The risk of developing pelvic organ prolapse (POP) increases by three percent for every unit increase in the body mass index (BMI), medical doctors say, citing results of various clinical studies. With obesity becoming very common among women in the country, it may not be a wonder that this pelvic disorder may affect over 25 percent of adult women and costing the country over $300 billion annually.
Obesity has become very prevalent worldwide and has been estimated that by 2015 there would be around 2.5 billion people who may be overweight or obese. In the United States, it has been reported that obesity continues to increase at six percent every year. It is believed that over half of the adult women in the country are either overweight or obese.
Those who have a BMI of over 25 but below 30 are considered overweight. If the BMI goes over 30, then the person may be classified as obese. Calculating the BMI is done by dividing your weight in kilograms by the square of your height in meters. So a female who weighs 195 lbs. and stands 5’4’’ has a BMI of 33.51 k/m2. Since she is 8.5 units over the ideal BMI of 25, this may mean she has increased her risk of developing SUI by 25.5 percent.
Another method of determining obesity is through the measurement of the waist circumference. Obese people usually have so much weight tucked in the waist area. This is very relevant since fat deposited in the abdominal region is one of the most important factors in the association of obesity with urinary incontinence. The more fat found in that area means the higher the risk of urinary problem.
Medical experts have yet to come up with an official explanation on the connection between obesity and incontinence. It has been suggested by some studies that any extra weight increases abdominal pressure which also puts additional pressure on the bladder and the urethra, affecting its mobility. This pressure has been thought to interfere with the blood and nerve supply in the pelvic organs. The balance of chemical messengers between nerve cells may also be altered.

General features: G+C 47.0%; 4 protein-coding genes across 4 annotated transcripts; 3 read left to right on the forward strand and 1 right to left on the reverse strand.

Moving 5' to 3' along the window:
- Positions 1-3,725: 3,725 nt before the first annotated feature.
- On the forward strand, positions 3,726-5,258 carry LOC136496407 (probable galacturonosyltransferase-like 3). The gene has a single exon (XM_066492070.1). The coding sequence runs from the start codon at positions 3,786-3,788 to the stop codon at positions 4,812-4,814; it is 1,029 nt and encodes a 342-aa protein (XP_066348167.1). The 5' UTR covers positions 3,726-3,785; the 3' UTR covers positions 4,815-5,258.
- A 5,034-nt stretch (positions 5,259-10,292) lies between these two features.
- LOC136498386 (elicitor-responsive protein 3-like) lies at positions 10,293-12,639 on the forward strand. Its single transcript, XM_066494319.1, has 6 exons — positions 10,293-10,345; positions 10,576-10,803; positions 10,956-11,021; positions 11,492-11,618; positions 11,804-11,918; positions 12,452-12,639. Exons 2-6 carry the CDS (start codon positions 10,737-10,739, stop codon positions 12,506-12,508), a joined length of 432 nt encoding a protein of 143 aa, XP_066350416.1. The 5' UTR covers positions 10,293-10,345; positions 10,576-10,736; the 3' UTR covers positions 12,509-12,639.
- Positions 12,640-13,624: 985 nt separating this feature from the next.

Another explanation likens obesity to the later stages of pregnancy where there is chronic strain and stretching of the nerves, tissues, and muscles of the pelvic area causing it to weaken. These pelvic floor muscles are forced to support the excess fat in the abdomen.
While the number of women developing POP and SUI continues to rise, there are also cases of these conditions being effectively managed through weight reduction. Various studies have also shown that a reduction in weight has resulted to significant improvements in the SUI condition.
A study conducted in California and which was published in the New England Journal of Medicine reported a 70 percent drop in incontinence episodes by participants who had reduced their weights. It concluded that an average drop of 17 pounds in weight would translate to a reduction of 47 percent in the SUI condition.
Obesity has truly become a menace to society. Medical professionals fully agree with this and are well aware of the adverse effects. This has even prompted the largest medical association in the country to declare obesity as a disease.
Hopefully we will see a reduction of the number of obese people which may translate to lesser number of women affected with POP and SUI. This may mean less suffering for the millions of women who have been forced to take legal actions due to injuries resulting from vaginal mesh surgeries.